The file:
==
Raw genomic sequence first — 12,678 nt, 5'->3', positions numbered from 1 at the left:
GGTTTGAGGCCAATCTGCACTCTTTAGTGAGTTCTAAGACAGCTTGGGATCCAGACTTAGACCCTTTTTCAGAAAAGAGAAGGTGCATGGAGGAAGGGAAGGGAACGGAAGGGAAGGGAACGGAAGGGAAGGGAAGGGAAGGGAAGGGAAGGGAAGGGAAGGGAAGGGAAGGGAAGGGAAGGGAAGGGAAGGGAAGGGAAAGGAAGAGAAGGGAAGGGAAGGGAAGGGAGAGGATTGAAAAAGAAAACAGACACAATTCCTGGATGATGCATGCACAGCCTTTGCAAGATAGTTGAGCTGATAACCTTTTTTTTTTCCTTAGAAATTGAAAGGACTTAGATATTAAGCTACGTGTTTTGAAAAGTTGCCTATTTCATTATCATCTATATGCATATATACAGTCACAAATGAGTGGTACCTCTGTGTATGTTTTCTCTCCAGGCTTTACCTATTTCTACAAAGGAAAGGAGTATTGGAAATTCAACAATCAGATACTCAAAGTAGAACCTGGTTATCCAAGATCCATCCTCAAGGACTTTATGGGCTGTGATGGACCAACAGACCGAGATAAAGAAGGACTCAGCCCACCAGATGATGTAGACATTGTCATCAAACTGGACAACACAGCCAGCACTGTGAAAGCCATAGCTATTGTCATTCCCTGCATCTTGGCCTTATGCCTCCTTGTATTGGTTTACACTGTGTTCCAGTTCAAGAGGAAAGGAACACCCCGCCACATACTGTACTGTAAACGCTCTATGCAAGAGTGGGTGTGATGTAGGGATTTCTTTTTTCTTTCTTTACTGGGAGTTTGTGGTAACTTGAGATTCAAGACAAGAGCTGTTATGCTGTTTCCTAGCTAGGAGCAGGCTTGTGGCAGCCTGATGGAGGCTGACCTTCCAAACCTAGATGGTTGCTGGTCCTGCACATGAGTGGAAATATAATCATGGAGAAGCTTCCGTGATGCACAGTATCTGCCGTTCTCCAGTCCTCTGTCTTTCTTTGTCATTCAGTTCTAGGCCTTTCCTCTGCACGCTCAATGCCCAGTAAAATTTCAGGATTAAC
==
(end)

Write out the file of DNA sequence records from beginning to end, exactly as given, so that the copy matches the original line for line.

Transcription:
Raw genomic sequence first — 12,678 nt, 5'->3', positions numbered from 1 at the left:
GGTTTGAGGCCAATCTGCACTCTTTAGTGAGTTCTAAGACAGCTTGGGATCCAGACTTAGACCCTTTTTCAGAAAAGAGAAGGTGCATGGAGGAAGGGAAGGGAACGGAAGGGAAGGGAACGGAAGGGAAGGGAAGGGAAGGGAAGGGAAGGGAAGGGAAGGGAAGGGAAGGGAAGGGAAGGGAAGGGAAGGGAAGGGAAAGGAAGAGAAGGGAAGGGAAGGGAAGGGAGAGGATTGAAAAAGAAAACAGACACAATTCCTGGATGATGCATGCACAGCCTTTGCAAGATAGTTGAGCTGATAACCTTTTTTTTTTCCTTAGAAATTGAAAGGACTTAGATATTAAGCTACGTGTTTTGAAAAGTTGCCTATTTCATTATCATCTATATGCATATATACAGTCACAAATGAGTGGTACCTCTGTGTATGTTTTCTCTCCAGGCTTTACCTATTTCTACAAAGGAAAGGAGTATTGGAAATTCAACAATCAGATACTCAAAGTAGAACCTGGTTATCCAAGATCCATCCTCAAGGACTTTATGGGCTGTGATGGACCAACAGACCGAGATAAAGAAGGACTCAGCCCACCAGATGATGTAGACATTGTCATCAAACTGGACAACACAGCCAGCACTGTGAAAGCCATAGCTATTGTCATTCCCTGCATCTTGGCCTTATGCCTCCTTGTATTGGTTTACACTGTGTTCCAGTTCAAGAGGAAAGGAACACCCCGCCACATACTGTACTGTAAACGCTCTATGCAAGAGTGGGTGTGATGTAGGGATTTCTTTTTTCTTTCTTTACTGGGAGTTTGTGGTAACTTGAGATTCAAGACAAGAGCTGTTATGCTGTTTCCTAGCTAGGAGCAGGCTTGTGGCAGCCTGATGGAGGCTGACCTTCCAAACCTAGATGGTTGCTGGTCCTGCACATGAGTGGAAATATAATCATGGAGAAGCTTCCGTGATGCACAGTATCTGCCGTTCTCCAGTCCTCTGTCTTTCTTTGTCATTCAGTTCTAGGCCTTTCCTCTGCACGCTCAATGCCCAGTAAAATTTCAGGATTAAC